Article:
The BCLA What R U Reading blog is meant to be a Readers’ Advisory toolkit for librarians. With this in mind, I wanted to take the opportunity to write as a recent MLIS graduate about how I do RA and what tools I use. My hope is that this post is helpful for library students, other new graduates, and even those who have been out of library school for a while. As a keen reader, it is interesting to reflect on what guides my reading and my RA.
For my own interest, and hopefully yours, (and because I burnt out on theory at library school), this post will be more practical than theoretical and hopefully useful. Posting as a recent grad has allowed me to reflect on the differences between academic theory and what was taught in library school and real world, on the job RA.
One thing that I noticed right away on the job, is that RA is much more complex, interesting, and relational than they tell you in library school. But this is only true if you are willing to engage in conversations, relationships, and a variety of materials, genres, and formats. In discussing my blog post topic with some librarians from a few different library systems, the overall feeling amongst them seemed to be that their work off-desk is so time and energy consuming that they do not often have enough time to invest in RA. This includes both doing RA with patrons and having the time to stay current with RA resources and trends.
There are many tips that are worth mentioning and the following are only a few recommendations. Make your reading pool deep and wide, and ask for recommendations from patrons and other staff who you know read avidly and widely. Check your library’s (and even other libraries) website for new titles, especially if you are at a branch where you are only seeing materials intended for your branch and the collection is fixed rather than floating. Pay attention to current media that may influence reading patterns and trends, (ex. The Great Gatsby & The Hunger Games being released on film) try to anticipate what patrons interests will be and find read-a-likes/watch-a-likes/listen-a-likes. Pay attention to holds lists, Fastreads, and what is circulating highly in your system.
“Can you recommend a good book on…?”
Take special notice of the genres that you gravitate away from and make an extra effort to read a selection of those titles (especially popular ones). This will help you to avoid some biases when doing RA (which patrons ALWAYS pick up on). Work to understand the appeal factors of each genre: pacing, characterization, story line, and frame.
Really listen to patrons RA questions and do not assume that because they read one genre, they will or will not enjoy others. Ask patrons what the last book they have read is and what they thought of it? Or what was the last book that they really enjoyed? Another tactic that I use is to ask patrons what their favourite books is/favourite genre/top 5 favourite titles. The most effective practice that I use currently is to browse the shelves with patrons or grab a few items off of the shelf and ask their thoughts/opinions. I find this really effective in making the process active, engaging, casual, and conversational.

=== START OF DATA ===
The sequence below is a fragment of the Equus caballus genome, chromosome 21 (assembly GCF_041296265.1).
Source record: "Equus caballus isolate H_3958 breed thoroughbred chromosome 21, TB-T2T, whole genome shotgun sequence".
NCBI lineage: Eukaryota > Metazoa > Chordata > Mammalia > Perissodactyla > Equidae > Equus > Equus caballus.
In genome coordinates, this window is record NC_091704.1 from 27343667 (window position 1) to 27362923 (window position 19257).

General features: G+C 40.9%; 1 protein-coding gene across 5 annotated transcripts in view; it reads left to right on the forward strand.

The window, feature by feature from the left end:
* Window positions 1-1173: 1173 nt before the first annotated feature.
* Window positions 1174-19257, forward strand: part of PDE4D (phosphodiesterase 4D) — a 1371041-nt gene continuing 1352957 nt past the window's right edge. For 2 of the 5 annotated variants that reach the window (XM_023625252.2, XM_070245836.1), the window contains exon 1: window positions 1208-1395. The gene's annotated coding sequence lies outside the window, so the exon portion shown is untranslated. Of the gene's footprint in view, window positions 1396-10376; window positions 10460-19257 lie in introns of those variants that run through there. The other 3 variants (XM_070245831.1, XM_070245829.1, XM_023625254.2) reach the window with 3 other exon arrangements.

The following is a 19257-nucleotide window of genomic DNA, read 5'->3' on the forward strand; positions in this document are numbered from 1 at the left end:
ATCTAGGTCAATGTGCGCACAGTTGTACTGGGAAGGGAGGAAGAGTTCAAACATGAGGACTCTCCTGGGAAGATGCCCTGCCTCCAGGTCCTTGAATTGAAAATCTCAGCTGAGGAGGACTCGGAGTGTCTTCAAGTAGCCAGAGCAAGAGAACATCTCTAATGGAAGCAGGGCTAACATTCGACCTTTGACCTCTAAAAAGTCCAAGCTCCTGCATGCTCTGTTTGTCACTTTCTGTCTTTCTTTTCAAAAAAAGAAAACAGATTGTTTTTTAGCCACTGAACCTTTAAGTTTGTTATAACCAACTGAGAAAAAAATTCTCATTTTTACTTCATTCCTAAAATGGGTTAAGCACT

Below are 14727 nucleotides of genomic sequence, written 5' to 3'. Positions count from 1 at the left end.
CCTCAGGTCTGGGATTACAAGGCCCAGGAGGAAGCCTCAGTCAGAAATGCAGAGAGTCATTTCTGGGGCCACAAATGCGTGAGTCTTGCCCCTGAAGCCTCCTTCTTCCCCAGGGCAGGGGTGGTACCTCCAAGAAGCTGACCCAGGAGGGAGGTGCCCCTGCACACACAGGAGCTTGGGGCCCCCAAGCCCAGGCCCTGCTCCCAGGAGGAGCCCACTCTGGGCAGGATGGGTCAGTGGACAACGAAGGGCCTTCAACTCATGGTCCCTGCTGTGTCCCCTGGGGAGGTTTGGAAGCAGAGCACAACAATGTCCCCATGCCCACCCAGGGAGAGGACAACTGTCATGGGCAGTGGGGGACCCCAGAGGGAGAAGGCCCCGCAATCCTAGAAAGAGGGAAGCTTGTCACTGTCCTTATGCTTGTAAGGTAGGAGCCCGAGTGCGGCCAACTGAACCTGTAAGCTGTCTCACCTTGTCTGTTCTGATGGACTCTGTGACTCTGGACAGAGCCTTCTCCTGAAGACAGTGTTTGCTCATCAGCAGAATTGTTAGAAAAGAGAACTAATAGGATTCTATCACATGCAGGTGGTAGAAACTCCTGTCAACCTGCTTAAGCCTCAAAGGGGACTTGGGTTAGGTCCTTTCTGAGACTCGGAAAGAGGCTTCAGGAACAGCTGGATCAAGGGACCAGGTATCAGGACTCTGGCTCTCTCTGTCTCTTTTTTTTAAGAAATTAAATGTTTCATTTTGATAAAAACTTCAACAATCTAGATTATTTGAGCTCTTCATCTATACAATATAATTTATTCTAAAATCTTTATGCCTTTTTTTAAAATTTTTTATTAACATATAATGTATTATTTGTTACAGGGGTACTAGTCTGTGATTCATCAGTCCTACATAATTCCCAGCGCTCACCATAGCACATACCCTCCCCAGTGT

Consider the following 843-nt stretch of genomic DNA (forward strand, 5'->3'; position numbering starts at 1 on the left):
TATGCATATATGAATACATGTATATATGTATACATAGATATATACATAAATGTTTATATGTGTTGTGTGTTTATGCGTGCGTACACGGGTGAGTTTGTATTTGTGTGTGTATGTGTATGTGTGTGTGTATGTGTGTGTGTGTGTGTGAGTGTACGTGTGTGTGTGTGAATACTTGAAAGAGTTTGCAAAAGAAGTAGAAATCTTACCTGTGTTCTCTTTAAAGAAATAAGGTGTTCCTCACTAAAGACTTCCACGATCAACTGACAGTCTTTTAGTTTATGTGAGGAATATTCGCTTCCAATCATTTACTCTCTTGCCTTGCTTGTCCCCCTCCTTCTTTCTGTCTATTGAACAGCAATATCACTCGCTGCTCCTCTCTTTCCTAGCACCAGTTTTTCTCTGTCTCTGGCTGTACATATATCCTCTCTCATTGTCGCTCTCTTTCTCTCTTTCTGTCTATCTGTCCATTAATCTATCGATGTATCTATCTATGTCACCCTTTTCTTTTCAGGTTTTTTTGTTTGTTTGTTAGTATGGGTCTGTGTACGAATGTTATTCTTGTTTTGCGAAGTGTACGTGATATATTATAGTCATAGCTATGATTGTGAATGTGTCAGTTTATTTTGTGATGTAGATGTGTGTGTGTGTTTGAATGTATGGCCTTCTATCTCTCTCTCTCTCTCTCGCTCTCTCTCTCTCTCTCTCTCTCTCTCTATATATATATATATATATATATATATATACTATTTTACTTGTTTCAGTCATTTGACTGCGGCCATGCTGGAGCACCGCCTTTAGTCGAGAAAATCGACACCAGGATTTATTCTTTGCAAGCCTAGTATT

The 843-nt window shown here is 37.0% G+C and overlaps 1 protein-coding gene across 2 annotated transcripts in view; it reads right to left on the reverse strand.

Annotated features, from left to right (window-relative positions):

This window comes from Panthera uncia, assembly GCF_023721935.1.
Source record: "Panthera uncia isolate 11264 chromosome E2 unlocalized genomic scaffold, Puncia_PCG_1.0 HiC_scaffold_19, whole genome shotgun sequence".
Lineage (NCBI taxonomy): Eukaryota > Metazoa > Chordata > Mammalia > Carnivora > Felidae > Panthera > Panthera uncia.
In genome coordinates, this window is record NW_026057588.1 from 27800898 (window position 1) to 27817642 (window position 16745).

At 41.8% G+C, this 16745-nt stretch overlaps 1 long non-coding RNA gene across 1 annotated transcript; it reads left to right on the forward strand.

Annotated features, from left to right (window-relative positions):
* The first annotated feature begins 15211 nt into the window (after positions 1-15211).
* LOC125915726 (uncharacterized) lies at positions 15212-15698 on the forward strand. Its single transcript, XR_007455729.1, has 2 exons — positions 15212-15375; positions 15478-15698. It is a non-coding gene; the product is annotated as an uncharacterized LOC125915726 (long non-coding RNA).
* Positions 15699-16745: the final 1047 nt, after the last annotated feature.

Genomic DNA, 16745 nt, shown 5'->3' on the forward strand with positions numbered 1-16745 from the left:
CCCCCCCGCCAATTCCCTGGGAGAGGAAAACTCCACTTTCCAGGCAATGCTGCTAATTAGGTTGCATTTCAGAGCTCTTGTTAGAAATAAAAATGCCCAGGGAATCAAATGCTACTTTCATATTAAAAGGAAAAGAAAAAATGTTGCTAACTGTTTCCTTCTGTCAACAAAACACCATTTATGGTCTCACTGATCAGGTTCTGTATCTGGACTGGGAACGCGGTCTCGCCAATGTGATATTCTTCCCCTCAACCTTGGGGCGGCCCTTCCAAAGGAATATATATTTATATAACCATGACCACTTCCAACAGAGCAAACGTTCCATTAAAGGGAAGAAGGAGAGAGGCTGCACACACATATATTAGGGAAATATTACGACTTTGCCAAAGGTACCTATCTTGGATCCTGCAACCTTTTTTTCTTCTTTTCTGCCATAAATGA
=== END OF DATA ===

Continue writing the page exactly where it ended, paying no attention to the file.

Online resources are readily available and (generally) free. It’s a matter of finding the online resources that appeal to you and that are useful, current, and reputable. The following are some that I have found helpful.
• Awards, Prizes, Notable Lists
o The Pulitzer Prizes http://www.pulitzer.org/
o New York Times Bestseller Lists http://www.nytimes.com/best-sellers-books/overview.html
o The Man Booker Prize – Literary fiction http://www.themanbookerprize.com/
• Related to Genres:
o Barry Awards from Deadly Pleasures Mystery Magazine http://www.deadlypleasures.com/barry.html
o Bram Stoker Awards – Horror http://www.horror.org/stokers.htm
o Romance Writers of American – Honor Roll http://www.rwa.org/p/cm/ld/fid=624
o The Hugo Awards – for Science Fiction http://www.thehugoawards.org/
• Book Clubs/Reading Groups/Discussion
o Book Club Resource – http://www.book-clubs-resource.com/
o Harper Collins Reading Groups – http://www.harpercollins.com/Readers/readingGroups.aspx
o Oprah’s Book Club http://www.oprah.com/book_club.html
• Listservs – subscribe daily or weekly
o The Horn Book
o Library Journal
o Oprah Magazine
o Publisher’s Weekly
o Quill & Quire
o School Library Journal
o What Should I Read Next
o Young Adult Library Services Association (YALSA)
• Social Networking
Readers’ Advisory is a complex and fascinating aspect of librarianship that is in constant flux, now more than ever. It is exciting and challenging to consider how we are currently practicing RA and how we will continue to expand and improve RA services to support our library users.
Sarah Isbister, Public Services Librarian, GVPL